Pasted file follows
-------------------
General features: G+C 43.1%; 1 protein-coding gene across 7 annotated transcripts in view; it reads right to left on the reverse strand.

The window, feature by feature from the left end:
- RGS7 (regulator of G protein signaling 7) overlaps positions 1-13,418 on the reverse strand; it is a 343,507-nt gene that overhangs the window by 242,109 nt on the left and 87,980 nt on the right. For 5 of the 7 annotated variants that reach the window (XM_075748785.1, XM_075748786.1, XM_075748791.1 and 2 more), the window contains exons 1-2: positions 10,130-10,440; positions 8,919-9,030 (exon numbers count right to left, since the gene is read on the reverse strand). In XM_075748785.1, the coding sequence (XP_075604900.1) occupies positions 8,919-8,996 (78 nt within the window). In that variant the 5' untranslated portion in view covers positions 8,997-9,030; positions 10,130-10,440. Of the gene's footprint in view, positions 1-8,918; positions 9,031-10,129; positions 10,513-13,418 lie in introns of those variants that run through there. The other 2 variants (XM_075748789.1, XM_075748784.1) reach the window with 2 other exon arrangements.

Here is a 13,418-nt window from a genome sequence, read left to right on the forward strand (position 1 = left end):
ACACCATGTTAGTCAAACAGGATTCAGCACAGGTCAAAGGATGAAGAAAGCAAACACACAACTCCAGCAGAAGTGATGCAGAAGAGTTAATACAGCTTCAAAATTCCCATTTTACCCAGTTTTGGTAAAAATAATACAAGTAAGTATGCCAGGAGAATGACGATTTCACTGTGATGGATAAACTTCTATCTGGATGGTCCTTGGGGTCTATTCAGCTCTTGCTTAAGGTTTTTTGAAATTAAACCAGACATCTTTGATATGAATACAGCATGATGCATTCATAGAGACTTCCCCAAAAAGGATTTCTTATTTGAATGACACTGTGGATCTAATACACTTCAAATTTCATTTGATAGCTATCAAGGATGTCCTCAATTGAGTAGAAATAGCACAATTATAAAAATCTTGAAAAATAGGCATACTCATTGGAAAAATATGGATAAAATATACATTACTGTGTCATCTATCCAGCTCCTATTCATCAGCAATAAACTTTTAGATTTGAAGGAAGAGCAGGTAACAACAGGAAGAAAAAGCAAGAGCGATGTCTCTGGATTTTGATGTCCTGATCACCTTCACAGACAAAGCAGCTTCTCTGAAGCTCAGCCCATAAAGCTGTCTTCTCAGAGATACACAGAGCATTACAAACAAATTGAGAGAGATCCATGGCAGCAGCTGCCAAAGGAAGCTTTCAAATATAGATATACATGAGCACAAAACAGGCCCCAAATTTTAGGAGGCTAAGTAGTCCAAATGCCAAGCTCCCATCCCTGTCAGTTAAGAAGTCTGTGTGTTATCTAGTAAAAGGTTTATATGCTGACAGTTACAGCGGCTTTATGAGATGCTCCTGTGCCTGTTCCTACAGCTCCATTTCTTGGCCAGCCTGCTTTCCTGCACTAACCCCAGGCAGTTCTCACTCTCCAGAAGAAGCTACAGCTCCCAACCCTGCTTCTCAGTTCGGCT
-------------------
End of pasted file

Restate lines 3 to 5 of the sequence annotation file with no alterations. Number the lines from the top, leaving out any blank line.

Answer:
- RGS7 (regulator of G protein signaling 7) overlaps positions 1-13,418 on the reverse strand; it is a 343,507-nt gene that overhangs the window by 242,109 nt on the left and 87,980 nt on the right. For 5 of the 7 annotated variants that reach the window (XM_075748785.1, XM_075748786.1, XM_075748791.1 and 2 more), the window contains exons 1-2: positions 10,130-10,440; positions 8,919-9,030 (exon numbers count right to left, since the gene is read on the reverse strand). In XM_075748785.1, the coding sequence (XP_075604900.1) occupies positions 8,919-8,996 (78 nt within the window). In that variant the 5' untranslated portion in view covers positions 8,997-9,030; positions 10,130-10,440. Of the gene's footprint in view, positions 1-8,918; positions 9,031-10,129; positions 10,513-13,418 lie in introns of those variants that run through there. The other 2 variants (XM_075748789.1, XM_075748784.1) reach the window with 2 other exon arrangements.

Here is a 13,418-nt window from a genome sequence, read left to right on the forward strand (position 1 = left end):
ACACCATGTTAGTCAAACAGGATTCAGCACAGGTCAAAGGATGAAGAAAGCAAACACACAACTCCAGCAGAAGTGATGCAGAAGAGTTAATACAGCTTCAAAATTCCCATTTTACCCAGTTTTGGTAAAAATAATACAAGTAAGTATGCCAGGAGAATGACGATTTCACTGTGATGGATAAACTTCTATCTGGATGGTCCTTGGGGTCTATTCAGCTCTTGCTTAAGGTTTTTTGAAATTAAACCAGACATCTTTGATATGAATACAGCATGATGCATTCATAGAGACTTCCCCAAAAAGGATTTCTTATTTGAATGACACTGTGGATCTAATACACTTCAAATTTCATTTGATAGCTATCAAGGATGTCCTCAATTGAGTAGAAATAGCACAATTATAAAAATCTTGAAAAATAGGCATACTCATTGGAAAAATATGGATAAAATATACATTACTGTGTCATCTATCCAGCTCCTATTCATCAGCAATAAACTTTTAGATTTGAAGGAAGAGCAGGTAACAACAGGAAGAAAAAGCAAGAGCGATGTCTCTGGATTTTGATGTCCTGATCACCTTCACAGACAAAGCAGCTTCTCTGAAGCTCAGCCCATAAAGCTGTCTTCTCAGAGATACACAGAGCATTACAAACAAATTGAGAGAGATCCATGGCAGCAGCTGCCAAAGGAAGCTTTCAAATATAGATATACATGAGCACAAAACAGGCCCCAAATTTTAGGAGGCTAAGTAGTCCAAATGCCAAGCTCCCATCCCTGTCAGTTAAGAAGTCTGTGTGTTATCTAGTAAAAGGTTTATATGCTGACAGTTACAGCGGCTTTATGAGATGCTCCTGTGCCTGTTCCTACAGCTCCATTTCTTGGCCAGCCTGCTTTCCTGCACTAACCCCAGGCAGTTCTCACTCTCCAGAAGAAGCTACAGCTCCCAACCCTGCTTCTCAGTTCGGCT